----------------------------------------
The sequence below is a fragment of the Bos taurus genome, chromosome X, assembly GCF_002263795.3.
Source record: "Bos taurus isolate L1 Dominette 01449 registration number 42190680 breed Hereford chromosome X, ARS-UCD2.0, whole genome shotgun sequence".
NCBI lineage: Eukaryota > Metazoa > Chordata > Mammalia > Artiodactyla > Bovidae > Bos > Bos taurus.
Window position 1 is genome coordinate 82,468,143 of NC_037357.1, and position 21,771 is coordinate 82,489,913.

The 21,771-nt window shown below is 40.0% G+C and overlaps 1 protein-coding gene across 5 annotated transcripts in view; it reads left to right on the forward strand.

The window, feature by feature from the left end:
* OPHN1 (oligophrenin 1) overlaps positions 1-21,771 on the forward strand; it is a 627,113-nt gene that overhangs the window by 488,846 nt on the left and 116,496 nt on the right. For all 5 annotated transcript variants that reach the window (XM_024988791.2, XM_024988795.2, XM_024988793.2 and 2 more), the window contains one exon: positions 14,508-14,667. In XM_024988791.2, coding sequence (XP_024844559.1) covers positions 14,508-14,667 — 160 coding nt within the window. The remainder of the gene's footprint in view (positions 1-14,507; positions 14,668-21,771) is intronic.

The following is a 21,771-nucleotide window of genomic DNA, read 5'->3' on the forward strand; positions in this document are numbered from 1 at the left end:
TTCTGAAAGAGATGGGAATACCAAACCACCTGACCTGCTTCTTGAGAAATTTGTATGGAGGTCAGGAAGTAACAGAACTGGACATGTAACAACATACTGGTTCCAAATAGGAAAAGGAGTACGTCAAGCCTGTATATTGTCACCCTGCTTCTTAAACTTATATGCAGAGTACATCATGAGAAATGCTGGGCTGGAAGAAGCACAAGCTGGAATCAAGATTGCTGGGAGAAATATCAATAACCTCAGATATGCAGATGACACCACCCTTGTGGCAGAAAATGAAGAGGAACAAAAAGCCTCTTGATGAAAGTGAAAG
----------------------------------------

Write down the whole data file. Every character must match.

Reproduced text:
The sequence below is a fragment of the Bos taurus genome, chromosome X, assembly GCF_002263795.3.
Source record: "Bos taurus isolate L1 Dominette 01449 registration number 42190680 breed Hereford chromosome X, ARS-UCD2.0, whole genome shotgun sequence".
NCBI lineage: Eukaryota > Metazoa > Chordata > Mammalia > Artiodactyla > Bovidae > Bos > Bos taurus.
Window position 1 is genome coordinate 82,468,143 of NC_037357.1, and position 21,771 is coordinate 82,489,913.

The 21,771-nt window shown below is 40.0% G+C and overlaps 1 protein-coding gene across 5 annotated transcripts in view; it reads left to right on the forward strand.

The window, feature by feature from the left end:
* OPHN1 (oligophrenin 1) overlaps positions 1-21,771 on the forward strand; it is a 627,113-nt gene that overhangs the window by 488,846 nt on the left and 116,496 nt on the right. For all 5 annotated transcript variants that reach the window (XM_024988791.2, XM_024988795.2, XM_024988793.2 and 2 more), the window contains one exon: positions 14,508-14,667. In XM_024988791.2, coding sequence (XP_024844559.1) covers positions 14,508-14,667 — 160 coding nt within the window. The remainder of the gene's footprint in view (positions 1-14,507; positions 14,668-21,771) is intronic.

The following is a 21,771-nucleotide window of genomic DNA, read 5'->3' on the forward strand; positions in this document are numbered from 1 at the left end:
TTCTGAAAGAGATGGGAATACCAAACCACCTGACCTGCTTCTTGAGAAATTTGTATGGAGGTCAGGAAGTAACAGAACTGGACATGTAACAACATACTGGTTCCAAATAGGAAAAGGAGTACGTCAAGCCTGTATATTGTCACCCTGCTTCTTAAACTTATATGCAGAGTACATCATGAGAAATGCTGGGCTGGAAGAAGCACAAGCTGGAATCAAGATTGCTGGGAGAAATATCAATAACCTCAGATATGCAGATGACACCACCCTTGTGGCAGAAAATGAAGAGGAACAAAAAGCCTCTTGATGAAAGTGAAAG